Image credit: Ryan Ng/SportSG
The rich and varied historical roots of Chinese martial arts have led to the numerous competitive wushu events that a practitioner may choose to contest. Here is a list of some of the most common ones that feature in taolu tournaments.
Changquan (long fist)
A holistic style that involves not just fists, despite what its name suggests. Changquan also includes large movements such as kicks, leaps, and flips. It is characterised by fast-paced, vigorous motions such as ce kong fan (side aerial flips) and xuan zi (butterfly kicks), and requires a lot of strength, stamina, agility, and flexibility from the practitioner.
Nanquan (Southern fist)
This is a Southern martial art style derived from the Southern parts of China, such as the Guandong and Fujian provinces. There are a variety of schools for this style, such as the hung gar kuen, which was developed by the renowned Wong Fei Hung, and wing chun, which was popularised by contemporary martial arts icon Yip Man. Nanquan involves less action than changquan, with more emphasis being placed on stable positioning and legwork. Its powerful punches derive force from lower body stances.
Taijiquan (taichi fist)
Although technically similar to an exercise favoured by the elderly, competitive taijiquan looks nothing like that. It may seem slow, but a very strong core is necessary for a taijiquan practitioner to execute the measured and controlled moves involved. In fact, while performing these moves, the athletes also have to pay attention to accurate breathing techniques that will greatly aid their performance. Posture and stance are very important here, and the basis of the movements stem from the individual’s centre of gravity.
Daoshu and nandao (broadsword events)
Daoshu (broadsword technique) events are competed with one of the shortest weapons in the sport. Arm power, stable stances, good coordination, and quick movements typify this event. Daoshu is also known for transitions between high and low movements at swift speeds. Nandao (Southern broadsword technique) is similar to daoshu, but, unlike the latter, its martial artists often use two hands to wield the weapon because of its heavier weight. Nandao, along with nanquan, is usually complemented by verbal calls and shouts for a more impressive performance.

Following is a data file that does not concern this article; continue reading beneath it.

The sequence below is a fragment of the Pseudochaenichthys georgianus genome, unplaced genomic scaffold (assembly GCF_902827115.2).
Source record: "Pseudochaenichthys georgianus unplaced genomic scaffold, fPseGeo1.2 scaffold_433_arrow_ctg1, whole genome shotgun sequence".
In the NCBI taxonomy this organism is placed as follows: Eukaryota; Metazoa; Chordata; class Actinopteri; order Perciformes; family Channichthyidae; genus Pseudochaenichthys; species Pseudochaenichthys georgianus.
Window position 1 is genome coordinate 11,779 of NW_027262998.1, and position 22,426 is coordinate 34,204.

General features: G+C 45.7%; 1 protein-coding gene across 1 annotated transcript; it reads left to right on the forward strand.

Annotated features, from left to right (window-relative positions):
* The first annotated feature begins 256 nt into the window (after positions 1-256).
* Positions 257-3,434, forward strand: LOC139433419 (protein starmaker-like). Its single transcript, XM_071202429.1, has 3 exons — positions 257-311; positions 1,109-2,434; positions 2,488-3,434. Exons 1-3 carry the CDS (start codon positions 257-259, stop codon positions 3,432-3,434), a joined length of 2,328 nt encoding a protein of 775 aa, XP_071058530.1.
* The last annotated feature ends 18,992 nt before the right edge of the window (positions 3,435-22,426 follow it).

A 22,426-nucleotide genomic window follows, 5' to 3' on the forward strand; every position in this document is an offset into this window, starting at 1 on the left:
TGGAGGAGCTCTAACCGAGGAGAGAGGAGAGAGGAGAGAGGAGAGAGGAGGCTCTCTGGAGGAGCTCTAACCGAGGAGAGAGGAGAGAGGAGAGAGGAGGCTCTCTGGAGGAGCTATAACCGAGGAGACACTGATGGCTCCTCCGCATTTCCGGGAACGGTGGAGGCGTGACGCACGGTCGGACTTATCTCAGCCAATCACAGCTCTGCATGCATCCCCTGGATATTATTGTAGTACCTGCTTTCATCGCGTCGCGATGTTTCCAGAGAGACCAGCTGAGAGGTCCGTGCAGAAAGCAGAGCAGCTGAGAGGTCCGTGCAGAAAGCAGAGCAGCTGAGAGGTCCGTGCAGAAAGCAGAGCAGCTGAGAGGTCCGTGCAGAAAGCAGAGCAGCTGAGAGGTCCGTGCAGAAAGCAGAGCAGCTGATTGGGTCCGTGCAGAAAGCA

Jianshu and taiji jianshu (sword events)
The jian, or sword, is not as heavy as the other weapons, and forceful offensive moves are not as common in such events. Instead, jianshu artists engage in lighter and more elegant moves, demonstrating high levels of flexibility and agility. Taiji jianshu is, simply put, taijiquan with a jian.
Gunshu and nangun (cudgel events)
The gun (cudgel), a kind of long stick, is one of the more primitive methods of self-defence. Although the gun is long and may seem difficult to handle, let alone execute complicated leaps and flips with, gunshu practitioners are very strong and agile, and possess good coordination skills. This results in rapid and powerful movements. While wielding their weapons, gunshu martial artists also ensure that their lower limbs are constantly moving as well. The nangun, on the other hand, is a Southern-style cudgel. It is thicker than the regular gun, and this style involves fewer fancy flipping movements and jumps. Rather, the offence comes from powerful smashes made by both ends of the stick.
Qiangshu (spear event)
Qiangshu events necessitate the use of the qiang (spear). Like gunshu, this event involves complicated footwork and leaps. Hence, balance, coordination, and flexibility are essential. However, the main difference between qiangshu and gunshu is the type of upper limb techniques used. Where gunshu practitioners sweep and slice their cudgels, qiangshu is characterised by forceful jabs and pierces.
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